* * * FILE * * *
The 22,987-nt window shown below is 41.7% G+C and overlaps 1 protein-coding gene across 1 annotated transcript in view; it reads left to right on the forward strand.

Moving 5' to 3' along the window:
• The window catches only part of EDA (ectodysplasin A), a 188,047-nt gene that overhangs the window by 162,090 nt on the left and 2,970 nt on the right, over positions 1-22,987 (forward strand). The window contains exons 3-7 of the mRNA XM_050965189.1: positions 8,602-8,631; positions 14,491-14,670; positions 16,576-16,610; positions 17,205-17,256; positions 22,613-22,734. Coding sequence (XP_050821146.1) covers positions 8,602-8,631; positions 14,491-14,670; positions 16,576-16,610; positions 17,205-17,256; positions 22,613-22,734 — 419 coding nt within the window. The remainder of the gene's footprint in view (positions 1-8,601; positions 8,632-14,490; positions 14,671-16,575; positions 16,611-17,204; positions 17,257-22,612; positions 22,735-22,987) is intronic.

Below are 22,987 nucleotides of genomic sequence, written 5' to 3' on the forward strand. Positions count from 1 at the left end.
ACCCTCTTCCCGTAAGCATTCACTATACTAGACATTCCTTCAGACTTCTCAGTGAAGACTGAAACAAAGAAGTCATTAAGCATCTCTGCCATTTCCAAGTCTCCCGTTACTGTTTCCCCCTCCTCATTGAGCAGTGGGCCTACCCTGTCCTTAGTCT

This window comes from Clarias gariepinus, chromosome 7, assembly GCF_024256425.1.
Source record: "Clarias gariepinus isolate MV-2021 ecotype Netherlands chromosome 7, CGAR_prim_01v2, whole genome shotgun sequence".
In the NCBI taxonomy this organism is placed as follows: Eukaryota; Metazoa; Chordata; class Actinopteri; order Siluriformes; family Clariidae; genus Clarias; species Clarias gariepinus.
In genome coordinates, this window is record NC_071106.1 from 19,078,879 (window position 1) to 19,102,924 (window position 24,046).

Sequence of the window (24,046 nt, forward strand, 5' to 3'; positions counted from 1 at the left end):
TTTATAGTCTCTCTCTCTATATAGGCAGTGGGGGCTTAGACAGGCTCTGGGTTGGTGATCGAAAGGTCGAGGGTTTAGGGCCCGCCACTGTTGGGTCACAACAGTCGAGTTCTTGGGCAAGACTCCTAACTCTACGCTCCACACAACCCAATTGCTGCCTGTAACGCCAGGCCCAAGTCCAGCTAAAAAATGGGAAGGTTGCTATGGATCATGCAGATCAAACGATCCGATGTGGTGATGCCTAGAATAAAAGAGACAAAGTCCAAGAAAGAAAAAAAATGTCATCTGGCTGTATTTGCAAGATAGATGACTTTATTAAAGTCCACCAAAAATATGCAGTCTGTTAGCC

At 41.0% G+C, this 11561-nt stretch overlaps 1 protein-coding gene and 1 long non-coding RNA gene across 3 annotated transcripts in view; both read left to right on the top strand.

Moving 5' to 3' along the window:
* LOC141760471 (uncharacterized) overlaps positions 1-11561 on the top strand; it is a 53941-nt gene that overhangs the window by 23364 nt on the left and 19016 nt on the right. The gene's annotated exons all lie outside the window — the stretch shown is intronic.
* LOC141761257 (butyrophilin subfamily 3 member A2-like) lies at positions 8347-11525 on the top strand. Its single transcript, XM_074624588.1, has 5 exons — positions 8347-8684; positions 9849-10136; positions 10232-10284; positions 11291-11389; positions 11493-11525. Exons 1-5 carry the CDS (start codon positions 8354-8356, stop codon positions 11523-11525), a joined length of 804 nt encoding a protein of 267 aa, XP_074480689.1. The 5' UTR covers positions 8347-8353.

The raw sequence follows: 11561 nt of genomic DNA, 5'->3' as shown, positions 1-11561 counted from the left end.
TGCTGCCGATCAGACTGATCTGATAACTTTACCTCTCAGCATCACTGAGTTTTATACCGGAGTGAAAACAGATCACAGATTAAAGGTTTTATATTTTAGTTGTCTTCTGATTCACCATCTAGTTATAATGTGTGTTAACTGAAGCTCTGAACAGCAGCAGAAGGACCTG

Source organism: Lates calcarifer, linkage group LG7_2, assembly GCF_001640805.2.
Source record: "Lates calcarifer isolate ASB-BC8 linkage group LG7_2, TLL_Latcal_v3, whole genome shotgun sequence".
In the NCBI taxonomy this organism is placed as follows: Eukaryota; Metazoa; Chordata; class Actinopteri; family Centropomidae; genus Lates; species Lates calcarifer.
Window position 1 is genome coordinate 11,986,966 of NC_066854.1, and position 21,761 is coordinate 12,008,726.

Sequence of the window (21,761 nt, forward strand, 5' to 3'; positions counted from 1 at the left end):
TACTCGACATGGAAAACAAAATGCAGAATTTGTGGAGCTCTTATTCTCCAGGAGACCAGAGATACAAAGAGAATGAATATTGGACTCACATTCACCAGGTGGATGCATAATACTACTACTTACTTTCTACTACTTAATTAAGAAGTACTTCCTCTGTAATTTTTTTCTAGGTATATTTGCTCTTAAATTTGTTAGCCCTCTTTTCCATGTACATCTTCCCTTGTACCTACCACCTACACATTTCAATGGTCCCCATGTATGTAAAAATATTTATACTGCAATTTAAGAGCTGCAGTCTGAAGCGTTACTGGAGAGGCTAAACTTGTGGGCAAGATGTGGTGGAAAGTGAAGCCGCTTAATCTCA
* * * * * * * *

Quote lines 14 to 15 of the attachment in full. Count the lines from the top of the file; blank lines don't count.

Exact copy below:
* LOC141760471 (uncharacterized) overlaps positions 1-11561 on the top strand; it is a 53941-nt gene that overhangs the window by 23364 nt on the left and 19016 nt on the right. The gene's annotated exons all lie outside the window — the stretch shown is intronic.
* LOC141761257 (butyrophilin subfamily 3 member A2-like) lies at positions 8347-11525 on the top strand. Its single transcript, XM_074624588.1, has 5 exons — positions 8347-8684; positions 9849-10136; positions 10232-10284; positions 11291-11389; positions 11493-11525. Exons 1-5 carry the CDS (start codon positions 8354-8356, stop codon positions 11523-11525), a joined length of 804 nt encoding a protein of 267 aa, XP_074480689.1. The 5' UTR covers positions 8347-8353.